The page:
- Widening of the main approaches at A40 and A44 approaches to both roundabouts
- New pedestrian and cycle crossing facilities
- New off-carriageway cycle facilities
- New and reduced speed limits on the A40 and A44 approaches to both roundabouts
- Resurfacing, street lighting and drainage
Okay, so Clarkson probably won't like the cycling improvements, but everything else should help traffic flow more easily -- and the use of smart traffic management means that the council should be able to squeeze more capacity of existing roads by phasing the lights dynamically to manage traffic flows.
So is £9m fair? I've no idea, but considering the roads see 100,000 cars pass through every single day, it is clear that these roundabouts are significant pieces of infrastructure, and given the cost of design, labour, construction and materials, it is easy to imagine how they'll cost significantly more than the £10,000 figure that Hammond pulled out of his arse.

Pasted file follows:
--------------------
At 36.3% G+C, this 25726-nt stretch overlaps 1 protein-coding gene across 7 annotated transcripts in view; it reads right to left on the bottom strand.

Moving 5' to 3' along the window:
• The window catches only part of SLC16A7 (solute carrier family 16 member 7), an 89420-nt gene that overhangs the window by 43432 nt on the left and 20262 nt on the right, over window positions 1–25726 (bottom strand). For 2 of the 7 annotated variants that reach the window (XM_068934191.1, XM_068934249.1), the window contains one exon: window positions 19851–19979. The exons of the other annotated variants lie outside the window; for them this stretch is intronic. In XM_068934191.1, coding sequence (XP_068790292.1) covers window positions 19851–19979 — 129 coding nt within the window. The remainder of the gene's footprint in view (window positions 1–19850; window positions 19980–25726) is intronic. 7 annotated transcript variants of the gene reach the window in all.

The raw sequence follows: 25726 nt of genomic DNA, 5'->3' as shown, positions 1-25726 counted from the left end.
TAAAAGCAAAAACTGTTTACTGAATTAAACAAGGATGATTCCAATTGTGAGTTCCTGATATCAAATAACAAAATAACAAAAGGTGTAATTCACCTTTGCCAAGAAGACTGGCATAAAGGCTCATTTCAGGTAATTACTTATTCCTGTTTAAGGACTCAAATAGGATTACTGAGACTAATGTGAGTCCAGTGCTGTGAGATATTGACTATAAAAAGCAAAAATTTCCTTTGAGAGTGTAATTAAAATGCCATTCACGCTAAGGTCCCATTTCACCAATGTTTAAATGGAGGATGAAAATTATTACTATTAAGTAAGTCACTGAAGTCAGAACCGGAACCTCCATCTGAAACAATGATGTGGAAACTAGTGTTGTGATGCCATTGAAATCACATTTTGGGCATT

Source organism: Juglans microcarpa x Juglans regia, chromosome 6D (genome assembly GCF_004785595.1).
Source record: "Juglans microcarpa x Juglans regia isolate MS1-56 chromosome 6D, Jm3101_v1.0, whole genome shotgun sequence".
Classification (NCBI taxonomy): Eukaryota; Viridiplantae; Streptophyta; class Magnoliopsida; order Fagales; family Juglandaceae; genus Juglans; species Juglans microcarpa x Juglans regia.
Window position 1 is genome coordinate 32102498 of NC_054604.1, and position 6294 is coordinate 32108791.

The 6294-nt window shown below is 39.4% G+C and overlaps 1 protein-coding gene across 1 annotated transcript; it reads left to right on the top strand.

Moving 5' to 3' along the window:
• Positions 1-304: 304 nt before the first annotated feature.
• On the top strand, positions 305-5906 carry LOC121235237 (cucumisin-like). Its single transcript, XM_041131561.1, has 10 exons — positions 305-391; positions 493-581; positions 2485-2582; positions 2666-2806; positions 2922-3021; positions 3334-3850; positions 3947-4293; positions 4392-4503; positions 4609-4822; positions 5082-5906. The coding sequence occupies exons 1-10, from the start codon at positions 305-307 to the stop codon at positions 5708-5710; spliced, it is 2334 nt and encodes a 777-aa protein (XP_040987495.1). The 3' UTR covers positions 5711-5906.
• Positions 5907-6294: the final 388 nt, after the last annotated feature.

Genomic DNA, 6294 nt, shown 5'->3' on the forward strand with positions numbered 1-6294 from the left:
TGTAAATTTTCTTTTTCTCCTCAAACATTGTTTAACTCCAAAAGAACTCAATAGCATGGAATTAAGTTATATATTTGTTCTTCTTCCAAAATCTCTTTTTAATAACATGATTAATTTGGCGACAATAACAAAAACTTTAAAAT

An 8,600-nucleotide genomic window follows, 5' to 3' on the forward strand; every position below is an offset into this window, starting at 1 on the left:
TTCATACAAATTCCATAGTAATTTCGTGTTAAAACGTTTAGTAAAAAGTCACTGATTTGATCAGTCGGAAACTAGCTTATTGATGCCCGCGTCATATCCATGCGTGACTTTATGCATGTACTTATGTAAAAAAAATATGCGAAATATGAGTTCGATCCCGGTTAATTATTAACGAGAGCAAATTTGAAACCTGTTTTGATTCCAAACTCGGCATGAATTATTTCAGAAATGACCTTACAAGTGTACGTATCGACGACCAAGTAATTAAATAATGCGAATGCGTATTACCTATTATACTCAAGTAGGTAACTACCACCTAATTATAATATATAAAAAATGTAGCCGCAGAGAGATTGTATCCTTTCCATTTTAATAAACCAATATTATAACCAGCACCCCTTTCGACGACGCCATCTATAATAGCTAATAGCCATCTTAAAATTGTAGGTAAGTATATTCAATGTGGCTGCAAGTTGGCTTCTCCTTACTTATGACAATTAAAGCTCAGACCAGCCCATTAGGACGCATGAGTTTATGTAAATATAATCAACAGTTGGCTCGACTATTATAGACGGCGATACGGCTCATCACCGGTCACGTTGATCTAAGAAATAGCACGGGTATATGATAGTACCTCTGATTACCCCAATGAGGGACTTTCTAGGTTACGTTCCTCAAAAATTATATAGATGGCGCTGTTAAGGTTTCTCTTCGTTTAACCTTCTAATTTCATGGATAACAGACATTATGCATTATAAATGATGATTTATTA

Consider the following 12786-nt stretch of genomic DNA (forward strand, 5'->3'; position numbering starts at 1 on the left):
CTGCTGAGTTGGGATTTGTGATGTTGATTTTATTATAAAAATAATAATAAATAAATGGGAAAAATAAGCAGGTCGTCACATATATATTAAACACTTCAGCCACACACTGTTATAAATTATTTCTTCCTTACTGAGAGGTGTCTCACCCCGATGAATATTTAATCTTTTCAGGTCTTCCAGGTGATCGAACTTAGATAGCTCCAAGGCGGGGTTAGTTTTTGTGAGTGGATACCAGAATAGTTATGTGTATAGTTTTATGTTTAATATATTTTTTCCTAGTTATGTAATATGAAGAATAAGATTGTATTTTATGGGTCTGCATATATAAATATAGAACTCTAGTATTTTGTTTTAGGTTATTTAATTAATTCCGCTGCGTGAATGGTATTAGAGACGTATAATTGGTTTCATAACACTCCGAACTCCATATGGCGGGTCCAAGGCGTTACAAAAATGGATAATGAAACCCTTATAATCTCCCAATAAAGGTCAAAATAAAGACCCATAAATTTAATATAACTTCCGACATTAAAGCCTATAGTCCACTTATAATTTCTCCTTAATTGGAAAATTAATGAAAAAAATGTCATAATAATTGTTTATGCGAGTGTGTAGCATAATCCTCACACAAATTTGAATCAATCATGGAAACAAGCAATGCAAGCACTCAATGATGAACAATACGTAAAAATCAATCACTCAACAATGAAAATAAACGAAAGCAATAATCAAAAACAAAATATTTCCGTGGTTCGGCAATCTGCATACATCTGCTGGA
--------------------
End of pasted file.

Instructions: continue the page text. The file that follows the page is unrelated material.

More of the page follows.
So Jeremy Clarkson, if you're reading: I don't mind weak banter, as long as it's accurate.
And thus ends perhaps the most tediously pedantic post you've ever read.
More GizUK Grand Tour Coverage:
- The Grand Tour Episode 1 Review: Basically Top Gear With a Bigger Budget
- The Grand Tour Episode 2 Review: It's Terrible And Too Scripted
- We Speak To Clarkson, Hammond & May About Their New Social Network
- James May & Richard Hammond Really Did Blow Up Jeremy Clarkson's House in Grand Tour Episode 3 - But The Twitter Prank in Italy Was Fake
- The Grand Tour Shows Why Channel 4 Got Screwed Buying Bake Off
- Where is the Grand Tour Test Track?
- Here's Some Twitter Users Being Dicks Towards Chris Evans About The Grand Tour